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War Memorial Chapel, Charterhouse School, 1927

"One of the most interesting, and perhaps the most beautiful, of War Memorials erected in this country".[1]

The Archbishop of Canterbury laid the foundation stone of the memorial chapel in 1922; it was to be erected to the honour of the former Charterhouse pupils who had fallen during the First World War. A sealed jar was placed beneath the stone, containing the full list of the Carthusians who served in the war, together with a copy of the latest school and other lists. The ceremony was held on the same day that the Carthusians, both former pupils and those still at the school, played their annual cricket match[2].

The chapel was designed by Gilbert Scott, R.A. elect and was to cost £58,000. When it was first built it was reported that the headmaster, Mr Frank Fletcher, and the committee who approved the commission had been inspired by Scott's design for Liverpool Cathedral[3]. The chapel's architecture has been described as being of the Crusader type, recalling the churches which the Crusaders built in the Holy Land[2].

The stone it was built from was quarried in the school grounds[4] but, contrary to local practice, "it was dressed smooth with a chisel, instead of a hammer". It was thought this would retain the colour of the stone as the chisel work resulted in a more even surface[1]. There is a concrete filling between the brick inner wall and the outer stone; the inner brickwork was covered with plaster made from callow rock lime and Farnham sand to produce a natural colour. The work was "carried out through the school workshop under the direction of its foreman, A. Boxall"[1]. The cost suggested in 1926 was exceeded at the memorial cost rather more than £90,000[1].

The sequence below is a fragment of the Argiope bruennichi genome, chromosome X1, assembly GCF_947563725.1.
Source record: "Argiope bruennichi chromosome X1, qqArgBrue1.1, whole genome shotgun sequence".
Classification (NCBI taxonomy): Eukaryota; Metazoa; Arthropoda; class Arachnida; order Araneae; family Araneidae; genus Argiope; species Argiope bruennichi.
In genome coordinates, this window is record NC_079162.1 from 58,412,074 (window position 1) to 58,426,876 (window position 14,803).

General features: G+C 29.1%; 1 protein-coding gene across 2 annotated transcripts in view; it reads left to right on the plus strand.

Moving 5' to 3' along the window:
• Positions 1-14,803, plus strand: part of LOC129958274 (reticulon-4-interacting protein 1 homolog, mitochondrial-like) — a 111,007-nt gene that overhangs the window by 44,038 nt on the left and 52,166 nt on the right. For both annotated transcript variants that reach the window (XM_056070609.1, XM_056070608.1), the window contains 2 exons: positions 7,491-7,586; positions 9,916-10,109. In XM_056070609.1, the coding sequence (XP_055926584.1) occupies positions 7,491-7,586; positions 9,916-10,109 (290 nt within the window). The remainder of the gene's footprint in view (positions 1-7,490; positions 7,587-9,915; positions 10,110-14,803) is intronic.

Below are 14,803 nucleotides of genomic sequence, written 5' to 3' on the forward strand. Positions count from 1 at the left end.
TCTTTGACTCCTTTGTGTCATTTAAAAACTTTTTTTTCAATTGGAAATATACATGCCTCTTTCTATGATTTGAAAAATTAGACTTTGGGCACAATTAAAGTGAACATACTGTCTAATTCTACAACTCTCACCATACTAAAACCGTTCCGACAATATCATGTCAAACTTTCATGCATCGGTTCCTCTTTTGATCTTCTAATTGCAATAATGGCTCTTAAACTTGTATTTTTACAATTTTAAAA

The dedication took place on 18 June 1927, the anniversary day of the school had moved to Godalming in 1872, and the service was attended by eight bishops and almost 1,000 Old Carthusians as well as the relatives of the deceased. Not everyone could get into the chapel for the service but it was relayed to those outside.

Screens near the west end bore the names of 686 who had lost their lives, out of the 3,000 Carthusians who went to war[4]. One of those commemorated is Captain Noel Jardine Exell (1891-1915) of the 9th Battalion King's Royal Rifle Corps. He was a former boarder in Bodeites and before the War he had been attached to the Special Reserve of Officers. He died of wounds at Ypres on 31 Jul 1915, mortally wounded after rescuing a wounded officer and attempting to assist a wounded Rifleman[5].

The interior of the Chapel, 1927.

After the Second World War the memorial was extended. Amongst the second group of names was that of Major-General Orde Charles Wingate. On 11 March 1951 Vice-Admiral Earl Mountbatten unveiled a tablet in the chapel in Wingate's memory, subscribed for by officers and men who served under him in Burma. Mountbatten paid tribute to Wingate and his extraordinary skill in jungle warfare. He also read out a message from Mr Churchill during the service. Churchill had written: "It seems fitting that this memorial tablet to one of the most brilliant and courageous figures of the war should have been at Charterhouse, his school, where it will stir and inspire future generations of young men to defend the cause of freedom, for which he so heroically fought and died"[6].

1. "Memorial Chapel, Charterhouse". [Valentine's] Published by Field Bros., 24 High Street, Godalming, No.201351 in 1927. Not posted.
2. "Charterhouse, Memorial Chapel, East". Published by F. Frith & Co. Ltd., Reigate in 1927, No.79681. Printed in England. Not used.
Postcards in the collection of, provided by and © Ann Andrews.
Researched, written by and © Ann Andrews.
Intended for personal use only.


[1] Jameson, E. M. (1937) "Charterhouse". Blackie & Son Limited, London and Glasgow. Jameson paid tribute to the initiative and enterprise of Frank Fletcher.

[2] "Yorkshire Post and Leeds Intelligencer", 20 June 1922.

[3] "Hull Daily Mail", 9 July 1926.

[4] "The Times", Monday, 20 Jun, 1927.

[5] "Western Times", 11 August 1915. His father was Rev. John Samuel Exell of Stoke Fleming, Dartmouth. There is more about the Exell surname, although not of this casualty.

[6] "Dundee Courier," 12 March 1951. Churchill was then leader of the Opposition, becoming Prime Minister for the second time on 21 Oct 1951.

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